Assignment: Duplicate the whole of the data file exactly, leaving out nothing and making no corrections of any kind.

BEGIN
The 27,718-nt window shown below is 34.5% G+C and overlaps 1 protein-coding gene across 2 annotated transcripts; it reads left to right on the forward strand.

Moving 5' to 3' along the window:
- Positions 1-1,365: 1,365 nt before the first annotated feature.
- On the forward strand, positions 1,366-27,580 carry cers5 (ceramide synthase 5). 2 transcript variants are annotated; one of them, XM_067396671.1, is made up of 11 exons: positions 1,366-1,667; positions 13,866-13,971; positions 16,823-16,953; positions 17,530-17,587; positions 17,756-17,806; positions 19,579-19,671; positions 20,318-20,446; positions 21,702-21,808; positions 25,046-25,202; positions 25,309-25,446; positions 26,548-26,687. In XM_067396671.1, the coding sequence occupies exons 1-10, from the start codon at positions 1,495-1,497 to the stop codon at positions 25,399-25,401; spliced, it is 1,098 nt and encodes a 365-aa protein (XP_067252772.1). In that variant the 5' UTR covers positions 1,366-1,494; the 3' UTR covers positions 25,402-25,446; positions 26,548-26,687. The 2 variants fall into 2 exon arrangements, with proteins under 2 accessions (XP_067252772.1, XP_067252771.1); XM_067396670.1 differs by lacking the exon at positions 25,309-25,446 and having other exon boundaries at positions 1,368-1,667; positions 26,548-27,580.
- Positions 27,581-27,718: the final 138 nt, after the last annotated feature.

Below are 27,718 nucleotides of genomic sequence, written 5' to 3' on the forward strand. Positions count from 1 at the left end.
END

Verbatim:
The 27,718-nt window shown below is 34.5% G+C and overlaps 1 protein-coding gene across 2 annotated transcripts; it reads left to right on the forward strand.

Moving 5' to 3' along the window:
- Positions 1-1,365: 1,365 nt before the first annotated feature.
- On the forward strand, positions 1,366-27,580 carry cers5 (ceramide synthase 5). 2 transcript variants are annotated; one of them, XM_067396671.1, is made up of 11 exons: positions 1,366-1,667; positions 13,866-13,971; positions 16,823-16,953; positions 17,530-17,587; positions 17,756-17,806; positions 19,579-19,671; positions 20,318-20,446; positions 21,702-21,808; positions 25,046-25,202; positions 25,309-25,446; positions 26,548-26,687. In XM_067396671.1, the coding sequence occupies exons 1-10, from the start codon at positions 1,495-1,497 to the stop codon at positions 25,399-25,401; spliced, it is 1,098 nt and encodes a 365-aa protein (XP_067252772.1). In that variant the 5' UTR covers positions 1,366-1,494; the 3' UTR covers positions 25,402-25,446; positions 26,548-26,687. The 2 variants fall into 2 exon arrangements, with proteins under 2 accessions (XP_067252772.1, XP_067252771.1); XM_067396670.1 differs by lacking the exon at positions 25,309-25,446 and having other exon boundaries at positions 1,368-1,667; positions 26,548-27,580.
- Positions 27,581-27,718: the final 138 nt, after the last annotated feature.

Below are 27,718 nucleotides of genomic sequence, written 5' to 3' on the forward strand. Positions count from 1 at the left end.